Hello, fellow film fanatics!
I’m getting close enough to the completion of this massive reviewing project that I’ve headed into a kind of chronological finish-line: as of today, I’ve reviewed every title listed in Guide For the Film Fanatic released before 1960. Click here and you’ll see.
(For those keeping track, I’ve reviewed 3,306 titles in total from the book, with only 994 left to go. Wow – less than 1,000! Another significant milestone.)
It seems fitting to write a brief note saying goodbye (for now) to the cinema of the first half+ of the 20th century — though of course, it bears emphasizing that as comprehensive as Peary’s book is, it’s far from complete in terms of listing EVERY noteworthy or must-see film. That is, there are gaps. Over the years, I’ve occasionally published reviews of what I perceive to be “Missing Titles” but more recently have once again focused on titles in GFTFF simply to keep making progress.
With that caveat in mind, what are my thoughts on “must see” cinema from the 1910s to the 1950s, now that I’ve reviewed all those titles from Peary’s book? I’ll focus this post on the 1950s, and save my thoughts on silent cinema (as well as movies from the 1930s and 1940s) for another time.
Note: Some of my insights below might seem fairly obvious to anyone interested in the history of cinema, but I’ll share them anyway just to document what’s stood out to me in my most recent months of watching, reviewing, and finishing up The List.
Takeaway One: Expansion of World Cinema
As filmmaking progressed over the decades, particularly into the 1950s, an increasing number of movies from across the globe were released (and now, of course, we have access to even more titles through digital platforms). By looking at my list of the “Foreign Films” listed in GFTFF, we can see that some countries and continents — i.e., Australia, Canada, the Netherlands, and South America, to name just a few — seem to have had their filmic renaissance in later years, while others (i.e., China and most African nations) remain severely under-represented overall (at least in Peary’s book). (Of course, there are complex socio-political reasons behind this, which I won’t get into here — I’m just pointing out the obvious.)
Highlights and/or notable trends from foreign films in the 1950s include the beginning of significant works from Ingmar Bergman; just a few titles from the Eastern bloc (albeit lovely and provocative ones); many beautifully shot films from Japan (including several solid classics from Akira Kurosawa); a distinct lack of post-WWII German titles; plenty of diverse and engaging French films; the rise of Fellini in Italy; and Satyajit Ray’s incomparable “Apu Trilogy” from India.
Takeaway Two: Visual Innovations
As we all know, screens got bigger — much bigger — during the 1950s (for a variety of reasons). While I was finishing up my reviews of ’50s titles in GFTFF, I was struck by the difference this format made for so many (though not all) movies. VistaVision had its heyday, CinemaScope came and (mostly) went, and other technologies were experimented with. My understanding of the “how” behind the glorious images we see on the screen is limited to what I learn by reading and watching “extras” (I’m an art lover, not a techie); but I do take note when it’s obvious that a wider screen is impacting our ability to appreciate what we’re seeing, either more or differently.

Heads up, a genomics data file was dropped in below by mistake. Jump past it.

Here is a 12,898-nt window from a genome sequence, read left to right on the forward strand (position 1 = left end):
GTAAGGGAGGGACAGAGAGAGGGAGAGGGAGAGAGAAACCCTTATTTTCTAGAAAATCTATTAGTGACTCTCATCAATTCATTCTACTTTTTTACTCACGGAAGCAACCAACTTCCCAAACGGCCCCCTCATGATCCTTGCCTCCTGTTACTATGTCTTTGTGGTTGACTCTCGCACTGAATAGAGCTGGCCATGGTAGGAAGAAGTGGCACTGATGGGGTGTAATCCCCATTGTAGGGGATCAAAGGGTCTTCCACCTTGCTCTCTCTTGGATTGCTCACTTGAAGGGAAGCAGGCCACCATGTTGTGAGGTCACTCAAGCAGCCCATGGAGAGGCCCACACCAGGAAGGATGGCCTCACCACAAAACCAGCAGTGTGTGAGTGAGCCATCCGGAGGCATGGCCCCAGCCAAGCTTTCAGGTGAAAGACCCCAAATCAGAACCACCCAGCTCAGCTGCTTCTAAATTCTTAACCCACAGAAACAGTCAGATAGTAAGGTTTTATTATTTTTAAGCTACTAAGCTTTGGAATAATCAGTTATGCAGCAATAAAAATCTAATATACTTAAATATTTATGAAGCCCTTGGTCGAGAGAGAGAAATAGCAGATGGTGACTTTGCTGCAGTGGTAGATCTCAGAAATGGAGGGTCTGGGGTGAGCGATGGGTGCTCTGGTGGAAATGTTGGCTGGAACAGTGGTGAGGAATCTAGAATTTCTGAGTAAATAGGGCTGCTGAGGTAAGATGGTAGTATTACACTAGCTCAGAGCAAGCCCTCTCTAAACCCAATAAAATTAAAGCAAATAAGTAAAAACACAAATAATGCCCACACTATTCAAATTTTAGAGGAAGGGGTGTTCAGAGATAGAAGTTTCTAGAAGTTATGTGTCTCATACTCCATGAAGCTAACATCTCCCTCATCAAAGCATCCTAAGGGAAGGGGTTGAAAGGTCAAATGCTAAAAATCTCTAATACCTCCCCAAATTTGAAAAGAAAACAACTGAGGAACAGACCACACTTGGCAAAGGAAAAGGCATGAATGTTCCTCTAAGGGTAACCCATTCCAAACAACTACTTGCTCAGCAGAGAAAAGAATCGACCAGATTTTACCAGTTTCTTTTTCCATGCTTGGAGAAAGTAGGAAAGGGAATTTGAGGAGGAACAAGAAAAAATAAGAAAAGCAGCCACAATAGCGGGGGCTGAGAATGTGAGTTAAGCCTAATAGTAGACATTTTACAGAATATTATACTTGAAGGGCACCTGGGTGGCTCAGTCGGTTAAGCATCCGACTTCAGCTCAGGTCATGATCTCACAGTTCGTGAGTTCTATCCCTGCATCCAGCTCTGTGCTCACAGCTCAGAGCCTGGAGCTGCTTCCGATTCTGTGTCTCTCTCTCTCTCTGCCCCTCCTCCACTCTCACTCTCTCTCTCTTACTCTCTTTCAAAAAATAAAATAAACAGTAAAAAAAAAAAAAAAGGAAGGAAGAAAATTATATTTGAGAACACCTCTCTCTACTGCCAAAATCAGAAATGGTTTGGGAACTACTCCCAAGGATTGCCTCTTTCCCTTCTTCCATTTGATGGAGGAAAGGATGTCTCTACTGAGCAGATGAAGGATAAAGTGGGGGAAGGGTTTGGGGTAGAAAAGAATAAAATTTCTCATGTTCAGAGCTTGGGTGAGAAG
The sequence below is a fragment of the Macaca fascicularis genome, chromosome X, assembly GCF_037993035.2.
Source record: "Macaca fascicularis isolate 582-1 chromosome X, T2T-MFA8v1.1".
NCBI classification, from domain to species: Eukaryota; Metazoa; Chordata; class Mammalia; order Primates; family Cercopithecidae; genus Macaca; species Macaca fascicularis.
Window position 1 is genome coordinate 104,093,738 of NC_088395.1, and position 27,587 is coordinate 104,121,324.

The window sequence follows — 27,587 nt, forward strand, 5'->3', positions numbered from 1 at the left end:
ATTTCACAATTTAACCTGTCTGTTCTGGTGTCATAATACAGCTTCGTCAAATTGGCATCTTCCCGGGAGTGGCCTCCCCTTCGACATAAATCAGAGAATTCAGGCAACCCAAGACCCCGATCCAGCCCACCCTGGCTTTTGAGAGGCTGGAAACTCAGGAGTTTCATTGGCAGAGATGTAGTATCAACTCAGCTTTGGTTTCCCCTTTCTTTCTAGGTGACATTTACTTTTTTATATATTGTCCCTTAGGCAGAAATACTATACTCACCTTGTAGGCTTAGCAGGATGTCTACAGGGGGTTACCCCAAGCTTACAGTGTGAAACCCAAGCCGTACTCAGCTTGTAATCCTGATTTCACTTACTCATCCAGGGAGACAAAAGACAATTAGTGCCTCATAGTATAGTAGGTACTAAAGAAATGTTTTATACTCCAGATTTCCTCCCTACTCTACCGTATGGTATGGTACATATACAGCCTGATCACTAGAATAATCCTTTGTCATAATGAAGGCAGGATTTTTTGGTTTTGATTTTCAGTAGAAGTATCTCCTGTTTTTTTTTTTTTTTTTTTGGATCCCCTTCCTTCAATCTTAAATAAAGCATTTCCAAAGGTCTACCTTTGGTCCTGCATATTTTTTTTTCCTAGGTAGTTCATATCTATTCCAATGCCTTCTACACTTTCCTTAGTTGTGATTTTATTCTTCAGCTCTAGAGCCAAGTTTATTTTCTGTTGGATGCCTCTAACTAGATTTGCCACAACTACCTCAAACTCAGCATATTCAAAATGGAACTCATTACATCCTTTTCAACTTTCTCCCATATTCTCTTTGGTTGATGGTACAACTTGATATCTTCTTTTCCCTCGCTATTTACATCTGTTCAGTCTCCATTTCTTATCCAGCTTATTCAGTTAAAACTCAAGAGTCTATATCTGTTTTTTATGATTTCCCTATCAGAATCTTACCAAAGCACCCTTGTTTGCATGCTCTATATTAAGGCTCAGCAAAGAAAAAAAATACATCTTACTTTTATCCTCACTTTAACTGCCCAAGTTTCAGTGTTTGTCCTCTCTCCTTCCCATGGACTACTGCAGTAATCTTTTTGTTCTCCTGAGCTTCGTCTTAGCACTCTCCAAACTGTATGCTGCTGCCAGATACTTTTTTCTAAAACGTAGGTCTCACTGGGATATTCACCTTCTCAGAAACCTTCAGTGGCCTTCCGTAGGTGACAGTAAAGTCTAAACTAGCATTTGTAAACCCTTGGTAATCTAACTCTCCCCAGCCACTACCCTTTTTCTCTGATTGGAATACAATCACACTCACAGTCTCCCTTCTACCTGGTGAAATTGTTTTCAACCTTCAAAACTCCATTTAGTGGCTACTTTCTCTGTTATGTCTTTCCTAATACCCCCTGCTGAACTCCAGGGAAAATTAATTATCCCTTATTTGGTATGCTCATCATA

For instance, I was disappointed by what seemed to be a lack of widescreen innovation in Otto Preminger’s hard-to-find Porgy and Bess (1959) (though we’ll have to wait until a restoration is finally completed to see for sure). However, I’ve been blown away by so many other recently restored widescreen titles, in which it’s obvious how well-planned and well-utilized the massive screen space was. Even films I’m not particularly enamored with — i.e., King Vidor’s epic War and Peace (1956) — remain a vision to behold.
As a side note, this is a fabulous time to be a film fanatic. When I started this project 16 years ago, I was watching some utterly crappy bootleg copies of titles which have since been completely revitalized… I’ve become wonderfully spoiled, and am still in the process of replacing older stills in my earlier reviews with newer, better ones.
Takeaway Three: Sadly, History Repeats Itself
It’s been particularly distressing in recent months to revisit films made during or just after World War II, and see how much of what we thought was simply hideous history once again haunting our daily lives.
Fascism is back in full force, Cold War tensions remain ever-present, and… people treat each other in atrocious ways. War abides. Will that ever go away? It doesn’t seem likely. I’m obviously deeply disappointed that cinematic representation doesn’t cure all ills, but at least — at least — we can (and should) maintain some historically grounded humility in what we’re dealing with, with help from movies.
If you’re itching to read more about films from the 1950s, click here for a list of 100 “must see” titles from this decade (most are covered in Peary’s book) — and also be sure to check out Tim Dirks’ comprehensive overview of cinematic trends and influences during the 1950s. He covers teen heart-throbs (Marlon Brando, James, Dean, Elvis Presley) and teen exploitation films; the impact of television on studio production (including epics, 3D, and other widescreen films); big-budget musicals; “intelligent” westerns:
… larger-than-life ’50s icons such as Marilyn Monroe, Doris Day, Audrey Hepburn, and Elizabeth Taylor; Method acting; British influence; anti-Communist sentiment (including Cold-War inspired sci-fi); censorship and social conscience flicks; Godzilla; Jimmy Stewart; auteurs like Alfred Hitchcock, Nicholas Ray, and Douglas Sirk; and more.
That’s it for now. Back to viewing and reviewing! I’m heading forth into the 1960s and beyond…